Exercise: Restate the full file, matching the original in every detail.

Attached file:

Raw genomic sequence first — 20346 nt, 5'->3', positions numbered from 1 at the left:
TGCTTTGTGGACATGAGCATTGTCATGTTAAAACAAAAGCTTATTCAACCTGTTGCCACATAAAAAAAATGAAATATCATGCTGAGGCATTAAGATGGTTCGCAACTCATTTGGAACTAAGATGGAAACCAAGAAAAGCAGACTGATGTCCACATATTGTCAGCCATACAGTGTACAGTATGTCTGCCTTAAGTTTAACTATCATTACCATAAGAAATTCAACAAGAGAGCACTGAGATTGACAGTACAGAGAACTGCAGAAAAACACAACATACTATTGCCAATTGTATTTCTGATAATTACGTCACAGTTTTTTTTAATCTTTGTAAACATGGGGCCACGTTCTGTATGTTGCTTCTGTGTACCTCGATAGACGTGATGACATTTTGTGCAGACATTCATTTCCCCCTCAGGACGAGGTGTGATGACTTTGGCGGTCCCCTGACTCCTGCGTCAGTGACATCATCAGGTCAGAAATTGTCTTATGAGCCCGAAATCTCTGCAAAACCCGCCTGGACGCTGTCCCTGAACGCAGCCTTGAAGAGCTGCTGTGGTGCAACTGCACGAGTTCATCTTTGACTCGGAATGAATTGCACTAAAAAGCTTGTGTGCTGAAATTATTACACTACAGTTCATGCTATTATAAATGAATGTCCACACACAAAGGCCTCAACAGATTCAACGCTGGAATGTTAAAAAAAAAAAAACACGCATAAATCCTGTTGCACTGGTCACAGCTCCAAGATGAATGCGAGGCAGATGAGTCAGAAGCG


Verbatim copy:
Raw genomic sequence first — 20346 nt, 5'->3', positions numbered from 1 at the left:
TGCTTTGTGGACATGAGCATTGTCATGTTAAAACAAAAGCTTATTCAACCTGTTGCCACATAAAAAAAATGAAATATCATGCTGAGGCATTAAGATGGTTCGCAACTCATTTGGAACTAAGATGGAAACCAAGAAAAGCAGACTGATGTCCACATATTGTCAGCCATACAGTGTACAGTATGTCTGCCTTAAGTTTAACTATCATTACCATAAGAAATTCAACAAGAGAGCACTGAGATTGACAGTACAGAGAACTGCAGAAAAACACAACATACTATTGCCAATTGTATTTCTGATAATTACGTCACAGTTTTTTTTAATCTTTGTAAACATGGGGCCACGTTCTGTATGTTGCTTCTGTGTACCTCGATAGACGTGATGACATTTTGTGCAGACATTCATTTCCCCCTCAGGACGAGGTGTGATGACTTTGGCGGTCCCCTGACTCCTGCGTCAGTGACATCATCAGGTCAGAAATTGTCTTATGAGCCCGAAATCTCTGCAAAACCCGCCTGGACGCTGTCCCTGAACGCAGCCTTGAAGAGCTGCTGTGGTGCAACTGCACGAGTTCATCTTTGACTCGGAATGAATTGCACTAAAAAGCTTGTGTGCTGAAATTATTACACTACAGTTCATGCTATTATAAATGAATGTCCACACACAAAGGCCTCAACAGATTCAACGCTGGAATGTTAAAAAAAAAAAAACACGCATAAATCCTGTTGCACTGGTCACAGCTCCAAGATGAATGCGAGGCAGATGAGTCAGAAGCG